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Why meter­ing point oper­a­tion is of great strate­gic impor­tance

Once again, change is in the air. The com­pe­ti­tion has final­ly arrived—this time in the shape of meter­ing point oper­a­tions. Ger­man util­i­ties are now faced with the deci­sion as to whether—and how—they want to posi­tion them­selves on the mar­ket as 3rd par­ty meter­ing point oper­a­tor (Ger­man abbre­vi­a­tion: wMSB) and to offer added val­ue for end cus­tomers.

First and fore­most, a meter­ing point oper­a­tor must ful­fill stan­dard services—an oblig­a­tory task in the roll­out of smart meter­ing sys­tems. So why should cus­tomers change providers? Espe­cial­ly since cus­tomers’ fun­da­men­tal will­ing­ness to change providers is lim­it­ed. For exam­ple, the Ger­man Fed­er­al Net­work Agency (Bun­desnet­za­gen­tur) issued a mon­i­tor­ing report in 2017 which shows that in 2016, 71.5 per­cent of cus­tomers were still with their orig­i­nal ener­gy provider. 30.5 per­cent of elec­tric­i­ty cus­tomers were even still in their orig­i­nal elec­tric­i­ty plans. This means that not even 30 per­cent of cus­tomers have changed sup­pli­ers in the 20 years since lib­er­al­iza­tion was intro­duced.

Meter­ing point oper­a­tion paves the way for val­ue-added ser­vices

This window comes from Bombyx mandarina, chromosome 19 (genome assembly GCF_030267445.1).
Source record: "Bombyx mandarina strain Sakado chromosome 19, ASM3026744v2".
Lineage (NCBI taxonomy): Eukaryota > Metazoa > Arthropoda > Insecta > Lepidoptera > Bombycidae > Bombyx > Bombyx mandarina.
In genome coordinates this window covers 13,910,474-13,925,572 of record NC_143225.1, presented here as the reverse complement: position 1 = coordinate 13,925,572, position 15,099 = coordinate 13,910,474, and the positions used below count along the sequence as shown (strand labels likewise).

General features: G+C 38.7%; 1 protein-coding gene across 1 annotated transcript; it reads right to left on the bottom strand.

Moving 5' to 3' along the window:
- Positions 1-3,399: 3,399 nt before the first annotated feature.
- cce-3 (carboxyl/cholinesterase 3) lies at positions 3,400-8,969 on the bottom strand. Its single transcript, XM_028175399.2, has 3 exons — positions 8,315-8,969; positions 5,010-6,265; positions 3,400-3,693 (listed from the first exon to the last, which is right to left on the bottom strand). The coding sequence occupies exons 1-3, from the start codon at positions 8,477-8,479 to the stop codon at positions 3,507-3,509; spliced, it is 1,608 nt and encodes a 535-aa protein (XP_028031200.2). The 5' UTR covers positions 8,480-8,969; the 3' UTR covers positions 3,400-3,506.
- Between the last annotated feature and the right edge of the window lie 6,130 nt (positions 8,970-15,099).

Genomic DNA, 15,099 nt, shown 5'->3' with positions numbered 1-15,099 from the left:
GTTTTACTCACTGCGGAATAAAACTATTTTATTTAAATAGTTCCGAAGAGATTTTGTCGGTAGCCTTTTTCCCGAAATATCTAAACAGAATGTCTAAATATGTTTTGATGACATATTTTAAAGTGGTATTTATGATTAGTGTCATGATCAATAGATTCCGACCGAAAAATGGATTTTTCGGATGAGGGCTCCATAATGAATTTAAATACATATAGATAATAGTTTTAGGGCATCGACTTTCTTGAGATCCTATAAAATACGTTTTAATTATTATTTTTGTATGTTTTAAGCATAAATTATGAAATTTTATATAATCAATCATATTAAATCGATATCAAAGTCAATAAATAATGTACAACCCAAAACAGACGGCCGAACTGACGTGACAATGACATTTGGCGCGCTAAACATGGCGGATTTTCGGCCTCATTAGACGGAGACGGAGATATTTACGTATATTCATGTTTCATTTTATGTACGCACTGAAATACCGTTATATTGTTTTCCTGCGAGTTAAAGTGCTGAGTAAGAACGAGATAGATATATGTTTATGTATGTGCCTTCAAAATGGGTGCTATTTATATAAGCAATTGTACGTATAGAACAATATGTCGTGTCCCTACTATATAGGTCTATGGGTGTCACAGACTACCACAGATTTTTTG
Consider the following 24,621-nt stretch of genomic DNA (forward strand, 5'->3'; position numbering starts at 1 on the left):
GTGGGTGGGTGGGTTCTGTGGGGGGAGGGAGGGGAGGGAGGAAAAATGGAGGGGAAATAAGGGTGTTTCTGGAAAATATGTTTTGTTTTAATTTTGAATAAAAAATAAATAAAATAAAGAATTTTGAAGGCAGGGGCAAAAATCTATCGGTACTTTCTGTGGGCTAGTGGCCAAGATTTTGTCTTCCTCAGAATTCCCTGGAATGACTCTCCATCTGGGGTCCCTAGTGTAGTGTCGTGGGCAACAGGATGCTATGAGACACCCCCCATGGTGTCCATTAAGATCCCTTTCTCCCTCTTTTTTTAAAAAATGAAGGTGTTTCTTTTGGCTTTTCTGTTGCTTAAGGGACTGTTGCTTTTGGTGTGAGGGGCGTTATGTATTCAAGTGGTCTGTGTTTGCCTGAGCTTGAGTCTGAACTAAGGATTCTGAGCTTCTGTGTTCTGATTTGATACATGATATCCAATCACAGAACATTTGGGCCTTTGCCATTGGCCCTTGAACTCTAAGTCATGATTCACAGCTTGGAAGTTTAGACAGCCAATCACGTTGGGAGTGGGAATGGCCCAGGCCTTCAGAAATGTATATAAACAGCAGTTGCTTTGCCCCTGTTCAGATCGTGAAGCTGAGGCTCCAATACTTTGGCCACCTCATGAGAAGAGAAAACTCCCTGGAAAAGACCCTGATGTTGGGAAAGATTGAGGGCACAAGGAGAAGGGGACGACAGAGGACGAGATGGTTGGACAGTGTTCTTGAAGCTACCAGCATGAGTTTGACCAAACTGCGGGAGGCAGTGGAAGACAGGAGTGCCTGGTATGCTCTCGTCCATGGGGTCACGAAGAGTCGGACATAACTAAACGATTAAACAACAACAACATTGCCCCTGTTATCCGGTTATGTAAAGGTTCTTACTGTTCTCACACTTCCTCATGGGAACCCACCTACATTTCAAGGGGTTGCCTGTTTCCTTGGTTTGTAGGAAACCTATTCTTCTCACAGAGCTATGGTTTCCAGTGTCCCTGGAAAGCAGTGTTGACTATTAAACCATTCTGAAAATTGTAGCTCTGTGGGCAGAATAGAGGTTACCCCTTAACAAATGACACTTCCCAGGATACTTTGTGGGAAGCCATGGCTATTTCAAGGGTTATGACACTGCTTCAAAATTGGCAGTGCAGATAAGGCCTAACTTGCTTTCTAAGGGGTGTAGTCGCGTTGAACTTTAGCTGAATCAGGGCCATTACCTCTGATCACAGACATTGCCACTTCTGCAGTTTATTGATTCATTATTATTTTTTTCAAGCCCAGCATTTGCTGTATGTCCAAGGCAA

3rd par­ty meter­ing oper­a­tion is a mar­ket role that has been intro­duced by the Ger­man Meter­ing Point Act in 2016. It is part of the added val­ue of the cus­tomer-cen­tered ener­gy ser­vice of the future. Thus, on its own, it does not rep­re­sent a prod­uct or sus­tain­able busi­ness mod­el. But meter­ing point oper­a­tion is a door open­er to the cus­tomer, and enables fur­ther devel­op­ment of one’s own busi­ness mod­el. In order to iden­ti­fy val­ue-added ser­vices, it is nec­es­sary to take a clos­er look at the data com­mu­ni­ca­tion paths, as well as the pos­si­ble val­ue that is added, and also to become aware of the tar­get groups.

Long-term suc­cess with inno­v­a­tive ener­gy ser­vices

Data com­mu­ni­ca­tion under­goes a deci­sive change as a result of smart meter­ing sys­tems. The pre­vi­ous­ly lin­ear chain of com­mu­ni­ca­tion via the dis­tri­b­u­tion sys­tem oper­a­tor to the autho­rized mar­ket par­tic­i­pants is bro­ken down and gives way to a star-shaped data com­mu­ni­ca­tion sys­tem direct­ly from the gate­way to all autho­rized enti­ties. At least, that’s what’s planned. Like a spi­der in its net­work of webs, the meter­ing point oper­a­tor, respon­si­ble also for admin­is­trat­ing the smart meter gate­way, keeps all the strings in their own hand. At the oth­er end of the respec­tive thread, how­ev­er, are not end users, but the providers of ener­gy or ener­gy-relat­ed ser­vices. This is the new tar­get group that the meter­ing point oper­a­tor gains as a cus­tomer by pro­vid­ing infra­struc­ture and val­ue-added ser­vices.

Sov­er­eign­ty over the meter­ing point is a strate­gic com­pet­i­tive advan­tage

Meter­ing point oper­a­tors have an enor­mous com­pet­i­tive advan­tage, being posi­tioned at the strate­gi­cal­ly impor­tant data hub of the ener­gy indus­try. Because no smart meter­ing-based val­ue-added ser­vice can be real­ized with­out the cen­tral ser­vice of the meter­ing point oper­a­tor. This is the ide­al basis for devel­op­ing and mar­ket­ing val­ue-added ser­vices your­self, and with part­ners. Meter­ing point oper­a­tors are thus chang­ing from ana­log device admin­is­tra­tors to IT, com­mu­ni­ca­tion, and val­ue-added ser­vice providers.